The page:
“WAITING FOR THE MOON”
Gertrude Stein and Alice B. Toklas
I remember watching “Waiting for the Moon” several years ago and loving it. I just discovered it has finally transferred to DVD and it is still as amazing as it was. Stein and Toklas were early out gay women who moved to Paris where they could live freely and without discrimination. A fictional account of their lives there is presented in this movie which is so tender and so beautiful that it can be watched over and over. The best word to describe this film is lovely—lovely in all of its aspects–cast, photography, acting, etc.
Literary maven Gertrude Stein was a forerunner of both the modernist movement in literature and gay rights. The director of the film, Jill Godmilow, took impressions from Stein’s writings and with the screenwriter Mark Magill has woven a story of incredible beauty. The movie spans the year 1936 when Stein and her partner, Alice B. Toklas hosted many literary giants at their home. This film is the unique story of friendship and “evokes the ambiance of a fascinating moment in literary history”. It is love affirming and life affirming in that it is gorgeously filmed, excellently acted and beautifully written.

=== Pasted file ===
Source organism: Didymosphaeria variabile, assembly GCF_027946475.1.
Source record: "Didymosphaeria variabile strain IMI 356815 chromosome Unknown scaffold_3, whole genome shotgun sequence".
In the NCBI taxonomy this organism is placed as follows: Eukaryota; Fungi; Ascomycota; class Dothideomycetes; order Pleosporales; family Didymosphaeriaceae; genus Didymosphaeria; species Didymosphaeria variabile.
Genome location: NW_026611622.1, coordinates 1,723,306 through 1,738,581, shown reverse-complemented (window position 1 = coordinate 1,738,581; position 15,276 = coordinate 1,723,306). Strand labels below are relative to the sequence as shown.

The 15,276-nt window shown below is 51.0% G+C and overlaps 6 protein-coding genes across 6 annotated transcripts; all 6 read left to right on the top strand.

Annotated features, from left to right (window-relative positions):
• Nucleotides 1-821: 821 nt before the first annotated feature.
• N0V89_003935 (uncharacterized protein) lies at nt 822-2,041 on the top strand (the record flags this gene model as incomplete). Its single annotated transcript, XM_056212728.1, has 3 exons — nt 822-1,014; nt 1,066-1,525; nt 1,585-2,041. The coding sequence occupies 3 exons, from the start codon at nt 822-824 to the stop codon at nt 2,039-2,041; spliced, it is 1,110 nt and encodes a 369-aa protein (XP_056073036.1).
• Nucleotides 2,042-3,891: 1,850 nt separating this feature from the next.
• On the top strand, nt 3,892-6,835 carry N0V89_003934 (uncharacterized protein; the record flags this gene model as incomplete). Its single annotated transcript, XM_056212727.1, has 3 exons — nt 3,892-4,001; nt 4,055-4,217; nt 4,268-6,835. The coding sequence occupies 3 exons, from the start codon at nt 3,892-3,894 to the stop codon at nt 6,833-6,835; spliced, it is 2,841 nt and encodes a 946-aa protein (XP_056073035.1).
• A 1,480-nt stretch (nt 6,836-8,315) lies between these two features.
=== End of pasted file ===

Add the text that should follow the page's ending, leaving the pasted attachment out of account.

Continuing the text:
The respect that these two women commanded as an openly lesbian couple was something America was not ready for but Paris welcomed them. They became friends of some of the greats in the arts including Picasso and Hemingway. Their art collection was world famous as were their literary salons. Linda Hunt is nothing short of perfect in her portrayal of Alice and Linda Bassett is amazing as Gertrude. As they live the gay life in gay Paree, the who’s who of the world of literature, music, and art come in and out of their lives. To be invited to their salon was one way of announcing to the world that one has arrived. This beautiful love story is imbued with wit and the love of the director is felt throughout the movie. We just don’t have these kinds of movie anymore. As I sat there and watched it again I thought that I was really lucky to have a chance to do so. It is a small film that leaves a big impression and it is one to add to the list of films I want to own. I think many of you will feel the same.